Insourcing Pavement Marking Operations

Fall 2020

Client: City of Somerville, MA

Team Project

In this project, a team of classmates and I evaluated what it takes for a mid-sized municipality to insource its municipal pavement marking operations. Below is an extract from the introduction I wrote.

Urban planners and allied practitioners have increasingly recognized that street design has a strong relationship with behavioral practices on city streets. Successful and safe streets organize public right-of-way to achieve the following:

  1. Balance the dimensional requirements of different modes of travel;

  2. Ensure that people moving in lights modes – walking, bicycling, or riding transit, scooters, skateboards, and wheelchairs – can move comfortably and with low risks of injury; and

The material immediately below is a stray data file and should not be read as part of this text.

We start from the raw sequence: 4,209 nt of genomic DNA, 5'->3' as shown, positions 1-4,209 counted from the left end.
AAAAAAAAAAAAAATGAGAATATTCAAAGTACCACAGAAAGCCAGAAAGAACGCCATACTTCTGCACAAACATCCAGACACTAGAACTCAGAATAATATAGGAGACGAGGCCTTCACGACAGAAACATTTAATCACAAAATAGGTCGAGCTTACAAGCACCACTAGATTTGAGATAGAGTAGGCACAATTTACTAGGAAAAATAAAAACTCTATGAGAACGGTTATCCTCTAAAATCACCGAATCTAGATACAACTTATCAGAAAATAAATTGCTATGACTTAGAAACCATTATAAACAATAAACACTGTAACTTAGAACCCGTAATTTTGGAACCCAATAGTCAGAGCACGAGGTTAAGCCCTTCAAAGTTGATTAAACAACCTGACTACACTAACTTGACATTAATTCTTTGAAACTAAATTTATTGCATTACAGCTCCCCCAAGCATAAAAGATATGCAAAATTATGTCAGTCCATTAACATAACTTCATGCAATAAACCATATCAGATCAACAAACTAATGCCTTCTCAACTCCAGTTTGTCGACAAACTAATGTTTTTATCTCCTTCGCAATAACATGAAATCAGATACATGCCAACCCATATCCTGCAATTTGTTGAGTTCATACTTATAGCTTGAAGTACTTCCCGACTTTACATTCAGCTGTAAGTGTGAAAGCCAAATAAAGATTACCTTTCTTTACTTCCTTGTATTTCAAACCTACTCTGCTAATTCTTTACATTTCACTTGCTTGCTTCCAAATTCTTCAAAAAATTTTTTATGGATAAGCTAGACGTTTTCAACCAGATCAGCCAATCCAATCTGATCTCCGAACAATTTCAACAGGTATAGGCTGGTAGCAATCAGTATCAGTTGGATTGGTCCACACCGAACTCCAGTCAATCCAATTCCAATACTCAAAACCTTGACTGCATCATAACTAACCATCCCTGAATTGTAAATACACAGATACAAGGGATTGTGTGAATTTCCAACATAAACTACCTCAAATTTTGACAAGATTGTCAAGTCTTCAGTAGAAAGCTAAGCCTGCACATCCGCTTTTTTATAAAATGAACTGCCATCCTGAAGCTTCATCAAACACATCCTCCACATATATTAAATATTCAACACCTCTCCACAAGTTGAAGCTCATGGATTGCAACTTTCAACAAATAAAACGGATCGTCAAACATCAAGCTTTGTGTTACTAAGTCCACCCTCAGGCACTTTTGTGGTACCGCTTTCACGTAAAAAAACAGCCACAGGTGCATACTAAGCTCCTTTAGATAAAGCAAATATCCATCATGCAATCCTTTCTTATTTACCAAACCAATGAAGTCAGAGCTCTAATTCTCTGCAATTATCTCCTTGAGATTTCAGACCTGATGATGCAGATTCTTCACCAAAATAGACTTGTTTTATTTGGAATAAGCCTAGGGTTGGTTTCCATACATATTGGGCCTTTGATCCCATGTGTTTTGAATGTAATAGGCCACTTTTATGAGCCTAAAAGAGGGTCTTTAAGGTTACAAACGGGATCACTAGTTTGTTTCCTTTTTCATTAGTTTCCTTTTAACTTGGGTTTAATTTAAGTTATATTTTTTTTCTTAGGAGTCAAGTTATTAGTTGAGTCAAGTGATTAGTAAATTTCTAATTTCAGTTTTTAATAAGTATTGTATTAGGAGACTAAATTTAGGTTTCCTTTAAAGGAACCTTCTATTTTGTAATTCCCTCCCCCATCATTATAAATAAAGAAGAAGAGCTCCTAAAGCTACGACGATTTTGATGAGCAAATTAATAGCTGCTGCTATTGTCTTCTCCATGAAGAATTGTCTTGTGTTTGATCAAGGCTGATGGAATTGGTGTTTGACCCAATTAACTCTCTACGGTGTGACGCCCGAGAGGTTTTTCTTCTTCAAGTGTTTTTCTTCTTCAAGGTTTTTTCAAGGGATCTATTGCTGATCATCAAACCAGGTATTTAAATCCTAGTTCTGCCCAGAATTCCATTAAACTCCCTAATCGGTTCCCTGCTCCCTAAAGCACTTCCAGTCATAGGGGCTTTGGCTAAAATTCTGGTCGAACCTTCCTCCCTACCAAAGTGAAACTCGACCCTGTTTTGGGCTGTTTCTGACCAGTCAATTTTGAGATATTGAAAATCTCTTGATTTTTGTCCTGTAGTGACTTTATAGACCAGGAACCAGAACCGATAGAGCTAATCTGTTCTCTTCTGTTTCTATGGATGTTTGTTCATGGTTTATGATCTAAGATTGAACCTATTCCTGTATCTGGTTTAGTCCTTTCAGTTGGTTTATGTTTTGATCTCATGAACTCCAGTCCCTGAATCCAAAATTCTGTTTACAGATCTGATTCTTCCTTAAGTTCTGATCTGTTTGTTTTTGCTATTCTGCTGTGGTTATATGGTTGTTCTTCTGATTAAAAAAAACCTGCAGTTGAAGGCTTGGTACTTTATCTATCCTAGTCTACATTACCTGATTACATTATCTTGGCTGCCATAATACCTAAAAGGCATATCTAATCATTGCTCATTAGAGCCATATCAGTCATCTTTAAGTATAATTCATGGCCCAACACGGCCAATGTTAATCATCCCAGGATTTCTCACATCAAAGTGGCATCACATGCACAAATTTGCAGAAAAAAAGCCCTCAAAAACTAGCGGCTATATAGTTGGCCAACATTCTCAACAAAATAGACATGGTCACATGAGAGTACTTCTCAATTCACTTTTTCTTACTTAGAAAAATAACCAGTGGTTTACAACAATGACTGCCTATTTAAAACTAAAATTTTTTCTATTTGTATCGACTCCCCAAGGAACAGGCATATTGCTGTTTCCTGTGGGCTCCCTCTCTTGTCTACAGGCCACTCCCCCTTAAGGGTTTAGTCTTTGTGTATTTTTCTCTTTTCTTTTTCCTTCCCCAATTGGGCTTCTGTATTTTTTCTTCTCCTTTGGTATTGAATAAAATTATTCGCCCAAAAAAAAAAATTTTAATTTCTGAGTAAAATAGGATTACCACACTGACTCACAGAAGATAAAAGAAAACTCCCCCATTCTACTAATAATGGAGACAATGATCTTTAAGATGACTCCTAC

3. Make driving a less dangerous activity by ensuring that roadway design speeds match those of posted speed limits (in other words, 20-mph streets should be sufficiently narrow so that driving at 45 mph would not feel comfortable).

To implement capital improvement plans and routine maintenance work, many cities opt to outsource pavement marking operations. However, in contexts where a limited number of vendors are available to supply this service, some municipalities may face difficulties scheduling work during peak painting months. As a result, pavement marking quality may lag behind a municipality’s preferences, and the pace of work may not be fast enough to match local needs and planning goals. To remedy these issues, local governments may consider insourcing either a portion or all of their municipal pavement marking operations.